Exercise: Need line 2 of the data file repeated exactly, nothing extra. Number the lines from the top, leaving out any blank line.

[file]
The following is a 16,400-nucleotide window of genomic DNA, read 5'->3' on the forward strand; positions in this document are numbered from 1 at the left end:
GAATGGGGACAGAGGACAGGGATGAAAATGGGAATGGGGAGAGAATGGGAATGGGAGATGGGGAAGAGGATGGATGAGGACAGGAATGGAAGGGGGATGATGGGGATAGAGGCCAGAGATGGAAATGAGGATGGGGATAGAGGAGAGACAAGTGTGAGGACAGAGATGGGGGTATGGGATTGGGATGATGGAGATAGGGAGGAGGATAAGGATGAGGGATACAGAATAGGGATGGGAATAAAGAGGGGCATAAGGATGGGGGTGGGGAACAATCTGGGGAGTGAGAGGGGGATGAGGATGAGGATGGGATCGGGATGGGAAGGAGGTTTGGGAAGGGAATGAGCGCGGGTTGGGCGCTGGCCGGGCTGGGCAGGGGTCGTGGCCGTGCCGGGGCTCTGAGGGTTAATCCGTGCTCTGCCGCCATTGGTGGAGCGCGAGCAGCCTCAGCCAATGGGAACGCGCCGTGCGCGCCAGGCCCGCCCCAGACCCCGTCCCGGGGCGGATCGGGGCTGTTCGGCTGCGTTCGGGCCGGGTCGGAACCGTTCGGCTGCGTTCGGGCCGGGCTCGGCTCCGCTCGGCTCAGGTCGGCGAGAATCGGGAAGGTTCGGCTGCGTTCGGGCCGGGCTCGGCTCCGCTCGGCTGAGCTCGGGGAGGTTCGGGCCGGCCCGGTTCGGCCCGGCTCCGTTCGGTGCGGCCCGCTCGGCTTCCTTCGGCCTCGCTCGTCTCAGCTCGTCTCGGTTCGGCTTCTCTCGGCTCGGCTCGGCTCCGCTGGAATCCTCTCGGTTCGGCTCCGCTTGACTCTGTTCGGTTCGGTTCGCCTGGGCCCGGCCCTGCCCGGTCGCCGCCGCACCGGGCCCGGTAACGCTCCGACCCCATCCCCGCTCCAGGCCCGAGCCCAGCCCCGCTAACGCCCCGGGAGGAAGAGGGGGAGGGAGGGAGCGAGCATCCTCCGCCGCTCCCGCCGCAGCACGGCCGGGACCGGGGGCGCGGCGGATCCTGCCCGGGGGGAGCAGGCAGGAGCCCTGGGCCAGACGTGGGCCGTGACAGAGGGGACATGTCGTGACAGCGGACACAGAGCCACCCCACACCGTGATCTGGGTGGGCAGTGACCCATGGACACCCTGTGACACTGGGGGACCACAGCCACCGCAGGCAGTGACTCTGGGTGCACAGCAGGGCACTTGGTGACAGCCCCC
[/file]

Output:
GAATGGGGACAGAGGACAGGGATGAAAATGGGAATGGGGAGAGAATGGGAATGGGAGATGGGGAAGAGGATGGATGAGGACAGGAATGGAAGGGGGATGATGGGGATAGAGGCCAGAGATGGAAATGAGGATGGGGATAGAGGAGAGACAAGTGTGAGGACAGAGATGGGGGTATGGGATTGGGATGATGGAGATAGGGAGGAGGATAAGGATGAGGGATACAGAATAGGGATGGGAATAAAGAGGGGCATAAGGATGGGGGTGGGGAACAATCTGGGGAGTGAGAGGGGGATGAGGATGAGGATGGGATCGGGATGGGAAGGAGGTTTGGGAAGGGAATGAGCGCGGGTTGGGCGCTGGCCGGGCTGGGCAGGGGTCGTGGCCGTGCCGGGGCTCTGAGGGTTAATCCGTGCTCTGCCGCCATTGGTGGAGCGCGAGCAGCCTCAGCCAATGGGAACGCGCCGTGCGCGCCAGGCCCGCCCCAGACCCCGTCCCGGGGCGGATCGGGGCTGTTCGGCTGCGTTCGGGCCGGGTCGGAACCGTTCGGCTGCGTTCGGGCCGGGCTCGGCTCCGCTCGGCTCAGGTCGGCGAGAATCGGGAAGGTTCGGCTGCGTTCGGGCCGGGCTCGGCTCCGCTCGGCTGAGCTCGGGGAGGTTCGGGCCGGCCCGGTTCGGCCCGGCTCCGTTCGGTGCGGCCCGCTCGGCTTCCTTCGGCCTCGCTCGTCTCAGCTCGTCTCGGTTCGGCTTCTCTCGGCTCGGCTCGGCTCCGCTGGAATCCTCTCGGTTCGGCTCCGCTTGACTCTGTTCGGTTCGGTTCGCCTGGGCCCGGCCCTGCCCGGTCGCCGCCGCACCGGGCCCGGTAACGCTCCGACCCCATCCCCGCTCCAGGCCCGAGCCCAGCCCCGCTAACGCCCCGGGAGGAAGAGGGGGAGGGAGGGAGCGAGCATCCTCCGCCGCTCCCGCCGCAGCACGGCCGGGACCGGGGGCGCGGCGGATCCTGCCCGGGGGGAGCAGGCAGGAGCCCTGGGCCAGACGTGGGCCGTGACAGAGGGGACATGTCGTGACAGCGGACACAGAGCCACCCCACACCGTGATCTGGGTGGGCAGTGACCCATGGACACCCTGTGACACTGGGGGACCACAGCCACCGCAGGCAGTGACTCTGGGTGCACAGCAGGGCACTTGGTGACAGCCCCC